New York Clashes with the Heartland
part 1, 2
New regulations gave Washington the ability to shut broadcasters down.
"One of the first people is a guy named Dr. John R. Brinkley and he had a station called KFKB, Kansas First Kansas Best, which was one of the most popular stations in the Midwest," says Bill Crawford, co-author of "Border Radio." "Dr. Brinkley had made a fortune doing something he called 'the goat gland proposition.' An early form of Viagra in which he would take a sliver of a goat gonad and insert it, transplant it, into a man's personal equipment. He claimed it would make 'any man the ram what am with every lamb.'"
Brinkley did thousands of these quack operations. They were shockingly popular. He built the station at first to entertain recovering patients waiting to get back on their feet and give their new virility a test drive. He also found it was a great way to advertise all sorts of novel procedures and patent medicines. Federal regulators were falling all over themselves to shut him down.
"So Dr. Brinkley looked for a place where he could reestablish not only his radio station but also his medical practice," says Crawford. "If he was broadcasting from Mexico, he was beyond the reach of American broadcasting regulation. He could broadcast whatever he wanted at whatever power he wanted to."
And he could sell whatever he wanted to. Bunk medical cures the U.S. government was cracking down on north of the border. Things like expensive crystals that would supposedly dissolve in water to make water more "water-like."
"They designed antenna figurations which boosted the power of the stations to more than a million watts of effective radiated power," says Crawford. "So these stations were enormously powerful. They were so powerful that folks who lived by the station didn't need to pay for electricity. There was so much energy that light bulbs would go on by themselves. Folks near the station could hear the stations being picked up on barb wire fences, bed springs and even on their dental work."
But more importantly, people as far away as the Arctic Circle could hear it almost every night
"The core of Dr. Brinkley's programming on the station was music," says Crawford. "This was music that wasn't played by the networks in New York which looked down their nose at these rural sounds because they saw it as their moral duty to uplift America from out of this kind of uneducated form of entertainment into a more educated, sophisticated environment."
The networks needed dozens of small stations to make sure their national message was heard from coast to coast, but Brinkley didn't. His XERF and the other border stations that followed his lead were like networks unto themselves. And while NBC and CBS were making stars of people Bing Crosby, XERF was making the biggest stars in country.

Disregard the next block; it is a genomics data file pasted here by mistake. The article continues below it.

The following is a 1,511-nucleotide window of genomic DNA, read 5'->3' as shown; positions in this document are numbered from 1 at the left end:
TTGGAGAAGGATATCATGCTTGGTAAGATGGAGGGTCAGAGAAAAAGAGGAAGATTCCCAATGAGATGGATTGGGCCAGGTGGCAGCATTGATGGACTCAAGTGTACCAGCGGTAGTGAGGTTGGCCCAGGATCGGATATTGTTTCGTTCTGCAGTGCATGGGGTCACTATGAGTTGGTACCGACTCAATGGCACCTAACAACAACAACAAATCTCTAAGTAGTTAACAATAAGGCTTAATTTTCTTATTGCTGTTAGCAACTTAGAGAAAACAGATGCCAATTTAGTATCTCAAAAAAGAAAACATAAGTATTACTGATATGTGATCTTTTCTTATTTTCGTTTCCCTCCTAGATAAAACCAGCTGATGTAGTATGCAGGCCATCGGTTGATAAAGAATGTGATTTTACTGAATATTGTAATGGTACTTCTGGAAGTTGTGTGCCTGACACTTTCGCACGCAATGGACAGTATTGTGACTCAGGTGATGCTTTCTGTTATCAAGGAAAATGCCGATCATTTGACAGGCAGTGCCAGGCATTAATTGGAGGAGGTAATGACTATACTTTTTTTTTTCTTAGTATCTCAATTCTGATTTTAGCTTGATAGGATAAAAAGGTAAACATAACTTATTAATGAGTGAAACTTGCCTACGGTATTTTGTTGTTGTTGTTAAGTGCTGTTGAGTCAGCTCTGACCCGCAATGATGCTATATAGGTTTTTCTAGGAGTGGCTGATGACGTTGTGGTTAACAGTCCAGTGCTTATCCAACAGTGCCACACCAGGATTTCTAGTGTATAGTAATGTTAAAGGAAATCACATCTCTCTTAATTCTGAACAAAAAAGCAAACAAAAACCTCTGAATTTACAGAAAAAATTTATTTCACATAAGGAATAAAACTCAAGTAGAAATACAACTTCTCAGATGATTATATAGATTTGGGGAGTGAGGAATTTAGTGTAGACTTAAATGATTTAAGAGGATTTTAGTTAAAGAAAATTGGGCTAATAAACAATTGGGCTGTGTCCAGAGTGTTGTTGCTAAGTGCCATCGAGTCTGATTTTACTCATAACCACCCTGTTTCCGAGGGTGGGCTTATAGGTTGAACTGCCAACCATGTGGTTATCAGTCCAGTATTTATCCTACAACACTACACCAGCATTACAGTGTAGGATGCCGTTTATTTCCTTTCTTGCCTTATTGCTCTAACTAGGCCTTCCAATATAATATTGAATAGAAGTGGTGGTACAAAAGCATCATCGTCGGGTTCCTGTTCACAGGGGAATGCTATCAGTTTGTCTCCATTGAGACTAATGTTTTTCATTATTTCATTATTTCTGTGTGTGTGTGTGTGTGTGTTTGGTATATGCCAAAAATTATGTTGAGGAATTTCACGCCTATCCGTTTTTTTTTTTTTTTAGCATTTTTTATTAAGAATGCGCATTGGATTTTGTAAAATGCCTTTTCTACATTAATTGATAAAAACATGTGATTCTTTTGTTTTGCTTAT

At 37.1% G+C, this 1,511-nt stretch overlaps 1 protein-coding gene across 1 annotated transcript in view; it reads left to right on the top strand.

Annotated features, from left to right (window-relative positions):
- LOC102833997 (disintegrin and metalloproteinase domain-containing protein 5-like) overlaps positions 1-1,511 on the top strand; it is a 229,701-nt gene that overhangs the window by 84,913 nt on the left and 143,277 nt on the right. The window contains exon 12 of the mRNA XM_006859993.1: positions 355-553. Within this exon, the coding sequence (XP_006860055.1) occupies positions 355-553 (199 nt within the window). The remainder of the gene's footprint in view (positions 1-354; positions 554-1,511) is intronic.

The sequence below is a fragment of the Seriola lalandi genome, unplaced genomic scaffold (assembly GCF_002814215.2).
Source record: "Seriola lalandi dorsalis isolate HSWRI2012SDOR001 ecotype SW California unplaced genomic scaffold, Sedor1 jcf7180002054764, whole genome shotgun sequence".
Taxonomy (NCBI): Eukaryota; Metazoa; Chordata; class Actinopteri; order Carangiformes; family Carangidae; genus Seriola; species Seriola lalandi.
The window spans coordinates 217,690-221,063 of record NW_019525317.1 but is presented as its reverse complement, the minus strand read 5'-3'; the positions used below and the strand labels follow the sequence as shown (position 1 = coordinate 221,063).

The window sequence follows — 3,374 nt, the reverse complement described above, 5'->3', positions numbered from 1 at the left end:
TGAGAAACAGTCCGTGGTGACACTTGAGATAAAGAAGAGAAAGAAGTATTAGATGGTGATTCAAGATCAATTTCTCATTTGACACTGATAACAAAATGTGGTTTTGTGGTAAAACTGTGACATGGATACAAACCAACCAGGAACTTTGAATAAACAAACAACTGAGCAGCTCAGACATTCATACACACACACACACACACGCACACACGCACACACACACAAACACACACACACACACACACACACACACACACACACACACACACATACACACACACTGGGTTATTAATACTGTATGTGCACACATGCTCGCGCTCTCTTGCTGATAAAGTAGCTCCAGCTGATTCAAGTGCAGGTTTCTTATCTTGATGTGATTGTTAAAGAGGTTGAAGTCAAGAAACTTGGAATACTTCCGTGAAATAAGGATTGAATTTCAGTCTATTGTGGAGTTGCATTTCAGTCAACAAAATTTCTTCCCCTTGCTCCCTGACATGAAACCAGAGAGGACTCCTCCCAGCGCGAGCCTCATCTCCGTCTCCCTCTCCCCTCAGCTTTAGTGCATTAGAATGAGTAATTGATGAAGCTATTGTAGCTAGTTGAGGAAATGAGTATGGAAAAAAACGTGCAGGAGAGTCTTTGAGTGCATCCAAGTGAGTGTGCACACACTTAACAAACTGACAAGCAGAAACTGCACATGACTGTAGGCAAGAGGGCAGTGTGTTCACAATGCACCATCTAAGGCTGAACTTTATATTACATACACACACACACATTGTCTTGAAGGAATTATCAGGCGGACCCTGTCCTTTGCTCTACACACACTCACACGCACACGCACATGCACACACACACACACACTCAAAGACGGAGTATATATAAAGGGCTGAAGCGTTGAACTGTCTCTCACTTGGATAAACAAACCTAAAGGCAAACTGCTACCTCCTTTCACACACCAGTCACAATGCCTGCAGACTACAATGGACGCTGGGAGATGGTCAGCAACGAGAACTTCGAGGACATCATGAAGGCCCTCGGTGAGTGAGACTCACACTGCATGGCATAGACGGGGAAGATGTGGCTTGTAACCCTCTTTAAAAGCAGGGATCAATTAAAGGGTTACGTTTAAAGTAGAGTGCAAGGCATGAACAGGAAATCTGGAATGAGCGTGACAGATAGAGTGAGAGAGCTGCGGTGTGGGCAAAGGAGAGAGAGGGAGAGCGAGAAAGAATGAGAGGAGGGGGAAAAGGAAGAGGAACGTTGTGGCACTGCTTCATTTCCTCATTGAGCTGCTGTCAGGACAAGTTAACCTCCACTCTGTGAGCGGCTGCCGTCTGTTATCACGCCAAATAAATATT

The Carter Family, the first family of country music, paragons of middle-American virtue, owed their careers to thousands of goat testicle operations.
"The Carters represented the domestic tradition, they sang about the family and God and home, all of those things. They'd sell 100,000 recordings or more of some of their hits, but to saturate the culture, that took border radio," says John Rumble. He says the music on Border Radio and the Opry helped define what it meant to be a rural American in the 1930s. "You had a kinship with other people who listened. Those things reinforced what we would think of as traditional values. Faith in God, devotion to family, hard work, devotion to country. Those things were part of the cultural glue."
In 1937, NBC gave its seal of approval to George D. Hay's vision of rural America. The Opry could make the network money. The show's mix of country crooners, singing cowboys, minstrel acts, and southern Christian values was sufficiently packaged and homogenized for the network to take it nationwide. This move helped solidify what you can think of as a sort of shadow mainstream. A cultural parallel track that Louis Kyriakoudes says still runs through the country today.
"The Opry has been there, one of the longest, continual playing radio programs, broadcasting to a middle-American sensibility and defining, for these people, what life and culture and popular entertainment are and it has been doing that consistently," says Kyriakoudes.
In March of 1974, the Opry celebrated its 50th anniversary in 70s rhinestoned, butterfly-collared style. George Hay was dead. Singer Roy Acuff had taken over the host's mic. It was the opening night of the theater at Opryland - a mammoth complex with a hotel, and an amusement park on the outskirts of Nashville. The Opry had come of age.
"But you know," Acuff said that evening, "I never dreamed that a night like this would ever come to Roy Acuff. So I'd like to say to the world that's listening in, from our new home in Opryland U.S.A., ladies and gentlemen, the president of the United States, Richard Nixon."
President Nixon came on stage and approached the mic.
"Country music radiates the love of this nation. Patriotism. Country music therefore has those combinations which are so essential to America's character at a time that America needs character," said Nixon. "But it's going to depend on our willingness to not only wear the flag but stand up for the flag and country music does that."
Four months after this appearance, Nixon would resign in disgrace. His presidency was under siege. The Vietnam War was in some of its darkest days. He was in the throes of Watergate.
But that night, in the house that George D. Hay built, Richard Nixon got a standing ovation.
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